My poems don’t understand me; they get jealous when I look at other poems in magazines. I tell my poems time is getting on and we’ve got to be better if we’re going to make this work. My poems blame me, saying it’s my job to provide the inspiration. Typical poem, sitting around wanting to make everyone else do all the work!
Recently I haven’t liked the way my poems have been talking to me, they can’t say what they mean – I’ve been thinking about taking my poems on a course. Maybe our relationship needs some professional feedback.
Sometimes people ask me if my poems are poems and I don’t know what to say.
I went to a Slam competition with my poems last night, me and my poems kissed in front of everyone and we got a very low score.
We argued on the way home, I told my poems, “sentimentality is dead” but my poems disagreed and blamed me for showing off.
My poems said they felt used. My poems said it’s not about them being heard it’s about me being seen. I disagreed. I told my poems maybe they should rhyme more; my poems then accused me of cheating on them with music. I told my poems I’d never leave them for music but deep down I knew that wasn’t true.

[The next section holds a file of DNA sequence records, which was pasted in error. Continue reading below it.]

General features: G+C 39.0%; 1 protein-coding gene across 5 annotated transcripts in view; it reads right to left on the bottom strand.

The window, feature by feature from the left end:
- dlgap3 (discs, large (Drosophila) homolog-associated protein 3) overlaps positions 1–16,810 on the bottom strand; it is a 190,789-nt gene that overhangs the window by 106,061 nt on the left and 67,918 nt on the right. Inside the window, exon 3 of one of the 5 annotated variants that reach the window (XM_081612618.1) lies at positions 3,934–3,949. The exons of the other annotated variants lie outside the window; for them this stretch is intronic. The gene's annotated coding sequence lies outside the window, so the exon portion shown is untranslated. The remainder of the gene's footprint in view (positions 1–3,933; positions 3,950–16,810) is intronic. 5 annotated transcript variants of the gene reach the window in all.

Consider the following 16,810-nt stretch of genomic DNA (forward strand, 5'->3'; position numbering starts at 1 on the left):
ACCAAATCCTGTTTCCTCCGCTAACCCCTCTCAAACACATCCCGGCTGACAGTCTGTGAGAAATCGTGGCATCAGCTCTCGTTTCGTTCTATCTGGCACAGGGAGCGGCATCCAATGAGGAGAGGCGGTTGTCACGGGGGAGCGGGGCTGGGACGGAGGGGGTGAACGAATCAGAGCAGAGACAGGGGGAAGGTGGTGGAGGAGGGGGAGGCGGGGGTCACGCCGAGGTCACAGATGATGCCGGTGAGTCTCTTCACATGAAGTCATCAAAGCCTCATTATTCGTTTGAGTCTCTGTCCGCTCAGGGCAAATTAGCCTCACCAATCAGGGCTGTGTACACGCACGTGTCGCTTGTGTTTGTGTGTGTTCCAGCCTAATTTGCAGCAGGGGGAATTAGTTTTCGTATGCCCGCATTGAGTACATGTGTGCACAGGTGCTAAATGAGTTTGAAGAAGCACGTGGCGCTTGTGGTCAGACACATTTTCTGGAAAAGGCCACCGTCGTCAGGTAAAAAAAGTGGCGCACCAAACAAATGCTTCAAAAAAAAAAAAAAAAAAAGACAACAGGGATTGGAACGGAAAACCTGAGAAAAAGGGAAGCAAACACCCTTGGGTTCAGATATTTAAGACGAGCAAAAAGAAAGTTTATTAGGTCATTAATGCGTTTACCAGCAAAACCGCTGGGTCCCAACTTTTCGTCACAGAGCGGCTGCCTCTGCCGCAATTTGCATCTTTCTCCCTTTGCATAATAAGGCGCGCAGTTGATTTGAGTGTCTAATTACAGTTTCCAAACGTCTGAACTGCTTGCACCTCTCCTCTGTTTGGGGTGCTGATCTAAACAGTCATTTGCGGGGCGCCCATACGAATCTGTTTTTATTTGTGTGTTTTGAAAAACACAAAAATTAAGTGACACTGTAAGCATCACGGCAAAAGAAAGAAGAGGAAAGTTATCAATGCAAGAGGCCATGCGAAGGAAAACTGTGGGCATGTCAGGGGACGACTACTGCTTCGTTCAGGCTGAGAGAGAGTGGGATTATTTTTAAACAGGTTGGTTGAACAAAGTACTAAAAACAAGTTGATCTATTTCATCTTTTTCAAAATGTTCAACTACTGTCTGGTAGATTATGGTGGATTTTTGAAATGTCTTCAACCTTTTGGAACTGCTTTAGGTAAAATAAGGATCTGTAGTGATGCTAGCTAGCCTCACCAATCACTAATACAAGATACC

Maybe I’m too young for poems; I should be out with the rest of the twenty-something year olds. I should be in the clubs and the trendy Shoreditch bars. I mean, I live in Hackney and its hip now. I should be celebrating my youth with pretty girls in fake fur coats, not needy poems on crumpled papers.
I’ve tried to leave my poems in the past but they always comes back when I try to do something else.
My poems have this way of showing up with something new about them, something I want to get back into.
“Get a pen!” my poems demand, “I’m furious! We need to write!”
Raymond Antrobus is a poet, workshop leader, travel writer, and host/founder of the Chill Pill poetry nights. Find out more at http://raymondantrobus.com/